North of Beautiful by Justina Chen Headley (February 1st 2009)
Grade: 5 stars out of 5
Summary: “She’s tall, blond, and has an unbelievably gorgeous body. But what most people in Terra’s tiny, stifling Washington town notices is her unmistakably “flawed” face. Terra secretly plans to start a new life by leaving her small town and escaping to an East Coast college, but is pushed off-course by her controlling father. When an unexpected collision introduces Terra to Jacob, a handsome but odd Goth Chinese boy who immediately understands her battle with feeling different, she is forced in yet another direction. With her carefully laid plans disrupted, will Terra be able to find her true path?”
Review: This is a MUST read. I love this book. LOVE! I shall now stop using my monosyllabic words and actually explain why I love this book...
When first reading the summary the phrase “odd Goth Chinese boy” might have thrown you off, like it did to me and my friends, but I immediately fell in love with his character once the dialogue started to come out. What I greatly appreciated was the fact that he also had a birth defect like Terra. It gave an almost a deeper connection, a physical bond of some sort.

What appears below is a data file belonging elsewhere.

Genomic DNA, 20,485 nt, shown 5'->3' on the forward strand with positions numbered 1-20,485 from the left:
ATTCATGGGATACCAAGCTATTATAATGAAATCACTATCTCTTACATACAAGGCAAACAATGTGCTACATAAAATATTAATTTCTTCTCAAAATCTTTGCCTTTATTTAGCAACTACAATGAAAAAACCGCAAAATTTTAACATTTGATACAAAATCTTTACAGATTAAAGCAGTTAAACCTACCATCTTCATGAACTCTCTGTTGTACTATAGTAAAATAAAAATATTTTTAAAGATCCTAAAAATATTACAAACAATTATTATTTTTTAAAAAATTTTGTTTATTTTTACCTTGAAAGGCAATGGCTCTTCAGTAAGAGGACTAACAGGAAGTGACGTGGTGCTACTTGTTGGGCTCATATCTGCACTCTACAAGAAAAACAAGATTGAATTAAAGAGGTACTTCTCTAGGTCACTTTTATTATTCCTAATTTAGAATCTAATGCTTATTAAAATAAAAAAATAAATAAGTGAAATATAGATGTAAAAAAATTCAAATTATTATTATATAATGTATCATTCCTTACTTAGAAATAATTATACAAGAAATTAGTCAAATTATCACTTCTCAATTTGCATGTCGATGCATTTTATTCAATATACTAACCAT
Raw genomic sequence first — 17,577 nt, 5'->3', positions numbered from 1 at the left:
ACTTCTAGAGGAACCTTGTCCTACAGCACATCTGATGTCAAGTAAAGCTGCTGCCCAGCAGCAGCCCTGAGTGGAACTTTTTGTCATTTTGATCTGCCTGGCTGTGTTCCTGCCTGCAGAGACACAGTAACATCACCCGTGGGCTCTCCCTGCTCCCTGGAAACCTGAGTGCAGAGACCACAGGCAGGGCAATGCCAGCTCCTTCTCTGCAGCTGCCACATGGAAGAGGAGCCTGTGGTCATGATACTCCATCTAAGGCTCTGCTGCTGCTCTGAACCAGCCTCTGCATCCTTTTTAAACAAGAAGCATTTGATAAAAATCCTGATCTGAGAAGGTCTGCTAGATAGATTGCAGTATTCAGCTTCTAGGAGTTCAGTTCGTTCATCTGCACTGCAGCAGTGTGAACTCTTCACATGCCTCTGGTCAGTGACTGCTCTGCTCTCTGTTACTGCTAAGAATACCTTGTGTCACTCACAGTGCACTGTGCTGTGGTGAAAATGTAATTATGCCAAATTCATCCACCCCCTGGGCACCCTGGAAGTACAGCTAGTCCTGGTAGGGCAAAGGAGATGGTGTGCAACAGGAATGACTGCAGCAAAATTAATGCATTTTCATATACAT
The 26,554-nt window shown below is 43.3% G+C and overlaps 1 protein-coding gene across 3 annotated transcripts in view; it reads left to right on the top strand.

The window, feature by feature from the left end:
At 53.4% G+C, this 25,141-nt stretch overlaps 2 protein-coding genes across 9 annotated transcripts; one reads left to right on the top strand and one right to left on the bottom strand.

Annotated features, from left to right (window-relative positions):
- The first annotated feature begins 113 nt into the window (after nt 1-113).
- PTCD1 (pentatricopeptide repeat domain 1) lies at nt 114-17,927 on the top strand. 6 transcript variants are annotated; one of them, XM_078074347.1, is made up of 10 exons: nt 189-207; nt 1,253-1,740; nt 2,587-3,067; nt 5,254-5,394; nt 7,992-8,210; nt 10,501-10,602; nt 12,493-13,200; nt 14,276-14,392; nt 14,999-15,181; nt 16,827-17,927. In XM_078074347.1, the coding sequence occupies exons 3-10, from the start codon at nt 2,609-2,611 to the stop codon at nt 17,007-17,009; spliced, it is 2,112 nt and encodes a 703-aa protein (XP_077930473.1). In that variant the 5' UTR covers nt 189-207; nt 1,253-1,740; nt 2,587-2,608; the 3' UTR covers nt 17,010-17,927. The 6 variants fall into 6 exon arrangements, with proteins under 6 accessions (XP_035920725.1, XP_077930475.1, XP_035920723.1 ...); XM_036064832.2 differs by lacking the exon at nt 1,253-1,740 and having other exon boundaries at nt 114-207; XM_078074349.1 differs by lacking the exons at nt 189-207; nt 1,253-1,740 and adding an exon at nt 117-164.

Here’s a simple quote from the book: “Other countries rose in power and knowledge, and China went to sleep. The dragon was waking now.” A fantastic metaphor. In one simple sentence you can understand what Justina is trying to convey: that it’s China’s rebirth, a powerful explosion of technology and science. The Olympics of 2008 was just a taste of what is to come from this once dormant nation.
The characters were also amazing! I love how not only Terra grew, but her mom and her dad as well! It was like having an egg, and bit by bit, a piece of shell was taken away and you’re left with a new hatchling. You can’t but help feeling awed and inspired. I feel that the development was well paced, greatly expressed through action and dialogue, as well as the interaction with the other characters.
But in general, this was a thought provoking book. Who truly is the victim here? Is it Terra, the one always in hiding even from herself? Or is it her father, a bitter man whose passion is destroyed by a single map? It goes so much deeper than that. It’s the need to feel important, wanted, and cared for.
But if you’re enclosed in a room and a relationship that chokes you, then flee. To many, reading can be an escape, a journey to take you far away even for a few hours. Art is Terra’s form of disappearing for awhile. This is where she makes her statement. And it comes to life through her eyes and voice and definitely on the pages.
Overall: A magnificent book! My only criticism is the length. It got a bit wordy in some areas. Kudos for the Mandarin terminology used correctly in the novel. North of Beautiful takes you on a journey to find true beauty, true serenity of oneself like Terra.
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